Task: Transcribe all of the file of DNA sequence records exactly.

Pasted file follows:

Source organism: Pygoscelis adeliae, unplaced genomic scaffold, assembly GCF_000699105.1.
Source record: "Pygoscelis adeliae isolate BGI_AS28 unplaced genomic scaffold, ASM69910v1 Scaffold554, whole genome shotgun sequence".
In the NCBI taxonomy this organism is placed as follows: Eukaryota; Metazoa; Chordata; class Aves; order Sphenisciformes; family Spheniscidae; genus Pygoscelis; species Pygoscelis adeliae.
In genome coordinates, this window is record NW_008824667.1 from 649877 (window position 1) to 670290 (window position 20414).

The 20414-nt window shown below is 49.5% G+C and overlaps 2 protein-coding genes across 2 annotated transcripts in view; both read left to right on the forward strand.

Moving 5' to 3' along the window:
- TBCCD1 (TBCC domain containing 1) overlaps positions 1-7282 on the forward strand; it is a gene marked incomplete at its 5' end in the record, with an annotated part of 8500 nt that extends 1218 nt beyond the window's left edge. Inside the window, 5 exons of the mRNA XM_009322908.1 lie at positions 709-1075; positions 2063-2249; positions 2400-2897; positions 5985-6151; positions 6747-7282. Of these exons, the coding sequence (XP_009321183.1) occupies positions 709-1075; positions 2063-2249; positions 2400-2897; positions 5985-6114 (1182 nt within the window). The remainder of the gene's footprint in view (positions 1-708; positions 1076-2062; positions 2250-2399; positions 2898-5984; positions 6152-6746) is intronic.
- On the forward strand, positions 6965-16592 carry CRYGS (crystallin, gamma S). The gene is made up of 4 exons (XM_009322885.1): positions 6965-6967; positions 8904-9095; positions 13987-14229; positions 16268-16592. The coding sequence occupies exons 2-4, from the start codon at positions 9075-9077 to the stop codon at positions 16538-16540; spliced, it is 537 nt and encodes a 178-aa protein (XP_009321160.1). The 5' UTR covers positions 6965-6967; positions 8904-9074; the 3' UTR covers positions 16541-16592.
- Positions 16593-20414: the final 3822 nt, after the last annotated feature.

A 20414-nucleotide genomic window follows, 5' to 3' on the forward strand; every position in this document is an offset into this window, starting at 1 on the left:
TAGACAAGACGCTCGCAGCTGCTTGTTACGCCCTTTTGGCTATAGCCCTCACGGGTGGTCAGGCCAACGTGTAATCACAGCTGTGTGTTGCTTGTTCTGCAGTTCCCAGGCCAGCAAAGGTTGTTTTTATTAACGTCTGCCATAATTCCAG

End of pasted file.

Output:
Source organism: Pygoscelis adeliae, unplaced genomic scaffold, assembly GCF_000699105.1.
Source record: "Pygoscelis adeliae isolate BGI_AS28 unplaced genomic scaffold, ASM69910v1 Scaffold554, whole genome shotgun sequence".
In the NCBI taxonomy this organism is placed as follows: Eukaryota; Metazoa; Chordata; class Aves; order Sphenisciformes; family Spheniscidae; genus Pygoscelis; species Pygoscelis adeliae.
In genome coordinates, this window is record NW_008824667.1 from 649877 (window position 1) to 670290 (window position 20414).

The 20414-nt window shown below is 49.5% G+C and overlaps 2 protein-coding genes across 2 annotated transcripts in view; both read left to right on the forward strand.

Moving 5' to 3' along the window:
- TBCCD1 (TBCC domain containing 1) overlaps positions 1-7282 on the forward strand; it is a gene marked incomplete at its 5' end in the record, with an annotated part of 8500 nt that extends 1218 nt beyond the window's left edge. Inside the window, 5 exons of the mRNA XM_009322908.1 lie at positions 709-1075; positions 2063-2249; positions 2400-2897; positions 5985-6151; positions 6747-7282. Of these exons, the coding sequence (XP_009321183.1) occupies positions 709-1075; positions 2063-2249; positions 2400-2897; positions 5985-6114 (1182 nt within the window). The remainder of the gene's footprint in view (positions 1-708; positions 1076-2062; positions 2250-2399; positions 2898-5984; positions 6152-6746) is intronic.
- On the forward strand, positions 6965-16592 carry CRYGS (crystallin, gamma S). The gene is made up of 4 exons (XM_009322885.1): positions 6965-6967; positions 8904-9095; positions 13987-14229; positions 16268-16592. The coding sequence occupies exons 2-4, from the start codon at positions 9075-9077 to the stop codon at positions 16538-16540; spliced, it is 537 nt and encodes a 178-aa protein (XP_009321160.1). The 5' UTR covers positions 6965-6967; positions 8904-9074; the 3' UTR covers positions 16541-16592.
- Positions 16593-20414: the final 3822 nt, after the last annotated feature.

A 20414-nucleotide genomic window follows, 5' to 3' on the forward strand; every position in this document is an offset into this window, starting at 1 on the left:
TAGACAAGACGCTCGCAGCTGCTTGTTACGCCCTTTTGGCTATAGCCCTCACGGGTGGTCAGGCCAACGTGTAATCACAGCTGTGTGTTGCTTGTTCTGCAGTTCCCAGGCCAGCAAAGGTTGTTTTTATTAACGTCTGCCATAATTCCAG